In the 1880’s the Corporation introduced what became known as ‘Guinea Graves’. They were mass common graves where people could have their details engraved on a common headstone with numerous names of unrelated people on both the back and the front of the stone. This meant  that people who could not afford their own grave could avoid a pauper’s burial by ‘sharing’ a grave and headstone with other unrelated people at a cost of just 21 shillings.




A witches  epitaph


Margaret Harper of Seaton Ross in East Yorkshire was accused of witchcraft and suffered the ultimate penalty, but not before she had written her own epitaph, which can still be seen on her weather worn gravestone in the churchyard at Seaton Ross :

‘ The faults you’ve seen in me strive to avoid.

Search your own hearts and you’ll be well employed.’



A  prodigy  of  nature


Daniel Lambert was only 39 years old when he died in 1809 and he was buried in the graveyard of St Martin’s church at Stamford in Lincolnshire and the epitaph on his gravestone reads :

‘ In remembrance of that Prodigy of Nature, Daniel Lambert, a native of Leicester,

who was possessed of an exalted and convivial mind

and in personal greatness had no competitor.

He measured 3ft round the leg, 9ft 4ins round the body and weighed 52 stones 11 lbs.

He departed this life on 21st June 1809 aged 39 years.

As a testimony of Respect this stone is erected by his friends in Leicester.’

Lambert was the keeper of Leicester Prison.   Apparently he was very fond of a wager and often boasted that he could beat any fit man in a race, provided he had the right to choose the course.  The course he always chose was a long narrow passage. A portrait of Lambert can be seen hanging in the George Hotel at Stamford.


Grave of Stones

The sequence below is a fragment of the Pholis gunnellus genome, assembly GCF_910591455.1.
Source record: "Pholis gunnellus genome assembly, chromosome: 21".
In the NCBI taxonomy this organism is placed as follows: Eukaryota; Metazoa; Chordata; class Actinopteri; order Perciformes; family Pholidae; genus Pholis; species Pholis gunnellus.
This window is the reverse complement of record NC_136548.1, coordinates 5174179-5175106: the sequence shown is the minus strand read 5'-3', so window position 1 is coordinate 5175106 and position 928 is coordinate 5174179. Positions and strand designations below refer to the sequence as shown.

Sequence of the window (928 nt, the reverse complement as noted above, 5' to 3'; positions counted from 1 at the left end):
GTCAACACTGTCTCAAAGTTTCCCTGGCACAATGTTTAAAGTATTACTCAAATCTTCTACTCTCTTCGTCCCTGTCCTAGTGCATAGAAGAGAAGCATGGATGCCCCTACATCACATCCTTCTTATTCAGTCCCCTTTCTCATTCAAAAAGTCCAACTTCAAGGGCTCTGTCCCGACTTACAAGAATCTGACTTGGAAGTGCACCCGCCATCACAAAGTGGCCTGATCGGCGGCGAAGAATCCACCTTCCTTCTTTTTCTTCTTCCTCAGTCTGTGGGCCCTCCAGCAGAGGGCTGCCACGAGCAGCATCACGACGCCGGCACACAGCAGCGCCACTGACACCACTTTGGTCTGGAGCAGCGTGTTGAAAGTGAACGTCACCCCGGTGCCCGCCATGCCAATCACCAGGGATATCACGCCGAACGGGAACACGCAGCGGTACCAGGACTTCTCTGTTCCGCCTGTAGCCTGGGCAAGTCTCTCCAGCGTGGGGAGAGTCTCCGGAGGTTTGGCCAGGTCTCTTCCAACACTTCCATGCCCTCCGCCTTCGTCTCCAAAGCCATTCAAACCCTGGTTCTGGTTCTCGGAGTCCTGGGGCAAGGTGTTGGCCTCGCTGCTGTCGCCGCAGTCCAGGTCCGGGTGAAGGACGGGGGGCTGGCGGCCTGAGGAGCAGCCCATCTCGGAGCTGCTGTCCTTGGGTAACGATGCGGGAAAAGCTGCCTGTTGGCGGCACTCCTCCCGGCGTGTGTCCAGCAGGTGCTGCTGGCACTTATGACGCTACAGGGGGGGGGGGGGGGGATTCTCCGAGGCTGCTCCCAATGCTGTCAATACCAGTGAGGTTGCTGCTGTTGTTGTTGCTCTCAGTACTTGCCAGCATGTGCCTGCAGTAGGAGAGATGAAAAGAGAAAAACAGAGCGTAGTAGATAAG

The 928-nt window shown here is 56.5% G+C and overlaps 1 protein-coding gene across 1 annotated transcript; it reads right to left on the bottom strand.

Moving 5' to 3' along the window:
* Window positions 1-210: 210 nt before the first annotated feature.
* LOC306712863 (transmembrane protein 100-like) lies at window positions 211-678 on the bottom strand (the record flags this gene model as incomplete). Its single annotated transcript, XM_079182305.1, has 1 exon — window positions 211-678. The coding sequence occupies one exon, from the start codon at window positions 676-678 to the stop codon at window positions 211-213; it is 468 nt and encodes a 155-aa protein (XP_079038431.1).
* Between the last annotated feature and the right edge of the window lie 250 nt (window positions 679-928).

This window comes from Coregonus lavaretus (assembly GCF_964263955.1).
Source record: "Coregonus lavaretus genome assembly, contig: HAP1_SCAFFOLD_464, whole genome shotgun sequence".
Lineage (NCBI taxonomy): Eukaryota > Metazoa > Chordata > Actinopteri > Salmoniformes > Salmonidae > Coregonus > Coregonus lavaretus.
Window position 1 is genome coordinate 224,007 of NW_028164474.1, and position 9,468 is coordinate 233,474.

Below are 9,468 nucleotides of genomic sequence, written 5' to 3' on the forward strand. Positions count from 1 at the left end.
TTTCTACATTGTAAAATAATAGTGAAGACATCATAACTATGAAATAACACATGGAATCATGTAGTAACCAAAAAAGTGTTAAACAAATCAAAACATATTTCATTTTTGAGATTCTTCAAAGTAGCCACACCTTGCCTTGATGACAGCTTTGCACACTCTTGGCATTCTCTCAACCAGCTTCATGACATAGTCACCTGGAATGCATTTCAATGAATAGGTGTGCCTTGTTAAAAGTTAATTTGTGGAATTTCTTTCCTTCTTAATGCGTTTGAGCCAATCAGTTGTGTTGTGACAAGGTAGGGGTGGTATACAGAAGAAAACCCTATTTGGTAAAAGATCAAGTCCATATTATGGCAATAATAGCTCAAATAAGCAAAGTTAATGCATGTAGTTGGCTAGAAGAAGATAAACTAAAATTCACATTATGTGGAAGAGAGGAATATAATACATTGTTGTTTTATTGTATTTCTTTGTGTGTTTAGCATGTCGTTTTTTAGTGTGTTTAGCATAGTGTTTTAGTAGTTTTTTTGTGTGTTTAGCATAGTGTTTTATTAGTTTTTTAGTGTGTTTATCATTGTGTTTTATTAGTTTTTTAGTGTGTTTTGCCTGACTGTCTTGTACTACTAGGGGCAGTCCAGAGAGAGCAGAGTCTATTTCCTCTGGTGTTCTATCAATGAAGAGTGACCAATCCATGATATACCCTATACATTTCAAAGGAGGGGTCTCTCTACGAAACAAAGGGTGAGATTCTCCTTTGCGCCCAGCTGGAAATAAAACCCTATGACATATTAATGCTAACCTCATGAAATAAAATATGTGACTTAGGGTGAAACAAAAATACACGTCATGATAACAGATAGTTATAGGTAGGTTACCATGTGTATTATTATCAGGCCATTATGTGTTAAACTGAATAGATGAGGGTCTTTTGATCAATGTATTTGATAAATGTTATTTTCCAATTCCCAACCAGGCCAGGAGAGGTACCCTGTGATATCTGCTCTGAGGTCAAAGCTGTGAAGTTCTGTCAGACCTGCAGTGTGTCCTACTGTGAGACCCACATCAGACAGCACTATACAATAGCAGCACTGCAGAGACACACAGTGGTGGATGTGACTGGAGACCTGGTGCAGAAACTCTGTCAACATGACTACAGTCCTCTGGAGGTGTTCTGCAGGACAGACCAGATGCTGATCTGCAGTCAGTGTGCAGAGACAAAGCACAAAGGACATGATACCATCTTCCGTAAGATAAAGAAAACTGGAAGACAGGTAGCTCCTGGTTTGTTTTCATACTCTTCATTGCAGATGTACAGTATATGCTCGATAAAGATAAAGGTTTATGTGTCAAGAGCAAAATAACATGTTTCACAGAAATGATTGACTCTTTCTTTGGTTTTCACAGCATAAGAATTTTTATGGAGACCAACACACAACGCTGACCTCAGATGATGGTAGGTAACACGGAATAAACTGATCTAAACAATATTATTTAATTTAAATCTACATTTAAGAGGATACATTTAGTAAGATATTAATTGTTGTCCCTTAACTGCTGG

An unusual gravestone in Beckett Street Cemetery, Leeds 9, is just a pile of stones. It commemorates Mary STONES who died in 1876 aged 80 years.
I suppose the pile of stones was intentional?


Buried above ground


John Hollins from Stroud in Gloucestershire had  an argument with a former friend who announced publicly that he hope to live long enough to see Hollins ‘safe underground’.  Hollins did indeed die first, but to thwart his adversary, he left instructions that he should not be buried underground but that his coffin should be left on the surface and covered with a pile of stones. The grave and tiered pile of stones can still be seen in St Lawrence’s churchyard at Stroud.





Eccentric  barrister


Anthony Ettricke was an eminent barrister in the small town of Wimborne Minster in Dorset in the 17th century.   It is said that as he grew older, he became ‘humerous, phlegmatic and credulous.  Because he fell out with the inhabitants of the town, Ettricke made a solemn vow that he ‘would never be buried within the church or without it, neither below the ground nor above it.’    However, he lived to regret his vow and managed to obtain permission to make a recess in the wall of the Minster for his coffin.   He was convinced that he would die in 1693 and had this date inscribed on a colourful black coffin, but in fact he died in 1703.   His coffin can still be seen in its recess in Wimborne Minster and the change of date is clear for all to see.




No comments: